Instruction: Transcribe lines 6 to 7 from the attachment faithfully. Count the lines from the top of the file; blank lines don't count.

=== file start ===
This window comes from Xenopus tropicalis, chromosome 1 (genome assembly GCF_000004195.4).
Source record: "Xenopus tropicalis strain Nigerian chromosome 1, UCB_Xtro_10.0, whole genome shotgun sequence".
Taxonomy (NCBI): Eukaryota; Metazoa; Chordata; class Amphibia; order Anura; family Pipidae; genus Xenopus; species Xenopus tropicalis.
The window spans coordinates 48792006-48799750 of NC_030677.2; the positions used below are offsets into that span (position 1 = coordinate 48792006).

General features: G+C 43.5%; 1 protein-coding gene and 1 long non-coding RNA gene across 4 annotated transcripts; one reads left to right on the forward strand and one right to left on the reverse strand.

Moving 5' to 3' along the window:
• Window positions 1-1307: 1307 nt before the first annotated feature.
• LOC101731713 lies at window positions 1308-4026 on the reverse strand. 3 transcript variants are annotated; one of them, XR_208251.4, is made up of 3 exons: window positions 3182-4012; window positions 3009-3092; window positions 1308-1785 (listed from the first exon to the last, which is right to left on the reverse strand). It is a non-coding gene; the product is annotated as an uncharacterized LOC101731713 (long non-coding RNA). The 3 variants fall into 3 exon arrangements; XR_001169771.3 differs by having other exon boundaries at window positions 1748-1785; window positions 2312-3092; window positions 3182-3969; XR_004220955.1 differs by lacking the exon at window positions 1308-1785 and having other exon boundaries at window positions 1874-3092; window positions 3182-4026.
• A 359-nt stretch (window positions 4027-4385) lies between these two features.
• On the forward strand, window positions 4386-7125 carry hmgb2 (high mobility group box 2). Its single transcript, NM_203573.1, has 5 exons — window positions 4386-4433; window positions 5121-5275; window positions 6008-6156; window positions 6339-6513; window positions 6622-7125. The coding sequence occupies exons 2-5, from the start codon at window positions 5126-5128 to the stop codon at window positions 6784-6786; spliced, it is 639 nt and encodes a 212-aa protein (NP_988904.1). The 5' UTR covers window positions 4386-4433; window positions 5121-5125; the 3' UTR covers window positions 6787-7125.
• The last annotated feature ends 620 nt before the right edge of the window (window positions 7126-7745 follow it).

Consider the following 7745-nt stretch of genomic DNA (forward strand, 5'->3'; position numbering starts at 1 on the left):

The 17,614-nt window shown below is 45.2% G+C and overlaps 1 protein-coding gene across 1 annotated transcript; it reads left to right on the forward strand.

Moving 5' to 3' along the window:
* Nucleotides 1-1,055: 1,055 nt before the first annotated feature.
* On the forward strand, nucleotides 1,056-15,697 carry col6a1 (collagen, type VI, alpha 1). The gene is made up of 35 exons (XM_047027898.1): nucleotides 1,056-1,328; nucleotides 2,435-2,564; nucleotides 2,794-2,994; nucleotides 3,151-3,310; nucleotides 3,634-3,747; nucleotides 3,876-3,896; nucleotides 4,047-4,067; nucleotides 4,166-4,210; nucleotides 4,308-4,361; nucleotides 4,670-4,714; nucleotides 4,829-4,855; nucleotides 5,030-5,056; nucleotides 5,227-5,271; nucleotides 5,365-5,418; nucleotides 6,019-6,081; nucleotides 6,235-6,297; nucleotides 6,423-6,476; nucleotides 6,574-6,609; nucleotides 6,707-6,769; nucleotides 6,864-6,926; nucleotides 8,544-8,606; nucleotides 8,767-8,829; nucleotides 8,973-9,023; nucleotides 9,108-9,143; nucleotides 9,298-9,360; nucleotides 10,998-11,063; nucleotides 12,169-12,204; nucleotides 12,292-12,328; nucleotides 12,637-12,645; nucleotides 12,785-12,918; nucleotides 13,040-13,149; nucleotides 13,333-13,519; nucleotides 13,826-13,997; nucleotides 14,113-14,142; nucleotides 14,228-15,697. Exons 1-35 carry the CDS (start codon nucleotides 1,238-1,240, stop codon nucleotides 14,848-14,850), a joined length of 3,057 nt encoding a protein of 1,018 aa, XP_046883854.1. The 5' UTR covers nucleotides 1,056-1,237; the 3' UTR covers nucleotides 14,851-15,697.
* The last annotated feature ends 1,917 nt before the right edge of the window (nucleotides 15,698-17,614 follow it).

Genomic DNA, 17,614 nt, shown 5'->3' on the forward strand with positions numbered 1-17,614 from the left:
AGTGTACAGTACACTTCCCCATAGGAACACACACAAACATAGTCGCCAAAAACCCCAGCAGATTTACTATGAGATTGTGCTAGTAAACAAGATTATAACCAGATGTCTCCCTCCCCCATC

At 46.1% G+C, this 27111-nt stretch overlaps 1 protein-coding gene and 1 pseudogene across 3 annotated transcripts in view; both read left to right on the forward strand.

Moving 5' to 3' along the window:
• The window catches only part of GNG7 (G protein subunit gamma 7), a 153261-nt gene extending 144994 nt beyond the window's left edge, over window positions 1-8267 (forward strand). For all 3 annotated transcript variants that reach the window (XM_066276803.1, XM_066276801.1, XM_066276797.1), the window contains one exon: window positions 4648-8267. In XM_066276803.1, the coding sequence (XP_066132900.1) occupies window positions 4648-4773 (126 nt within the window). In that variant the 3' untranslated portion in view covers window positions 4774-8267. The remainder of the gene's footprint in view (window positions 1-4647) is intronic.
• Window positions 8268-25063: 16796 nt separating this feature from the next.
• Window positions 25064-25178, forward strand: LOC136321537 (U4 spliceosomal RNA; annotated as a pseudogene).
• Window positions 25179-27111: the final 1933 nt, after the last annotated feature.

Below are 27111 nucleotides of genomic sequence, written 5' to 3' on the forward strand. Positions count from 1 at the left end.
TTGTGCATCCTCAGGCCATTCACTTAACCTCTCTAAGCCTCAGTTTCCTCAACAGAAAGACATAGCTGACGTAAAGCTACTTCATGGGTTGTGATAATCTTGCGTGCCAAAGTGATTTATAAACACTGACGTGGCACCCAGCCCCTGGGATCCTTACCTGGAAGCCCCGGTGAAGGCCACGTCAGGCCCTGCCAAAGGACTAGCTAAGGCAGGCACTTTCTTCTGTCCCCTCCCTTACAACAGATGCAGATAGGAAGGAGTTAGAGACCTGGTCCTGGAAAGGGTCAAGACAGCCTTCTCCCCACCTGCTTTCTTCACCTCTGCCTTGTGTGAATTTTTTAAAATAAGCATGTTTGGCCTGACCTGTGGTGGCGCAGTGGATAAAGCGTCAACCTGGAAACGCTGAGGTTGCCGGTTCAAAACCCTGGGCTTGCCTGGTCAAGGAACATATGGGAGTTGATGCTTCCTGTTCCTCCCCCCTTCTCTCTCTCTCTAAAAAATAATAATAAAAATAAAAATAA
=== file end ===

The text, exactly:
Moving 5' to 3' along the window:
• Window positions 1-1307: 1307 nt before the first annotated feature.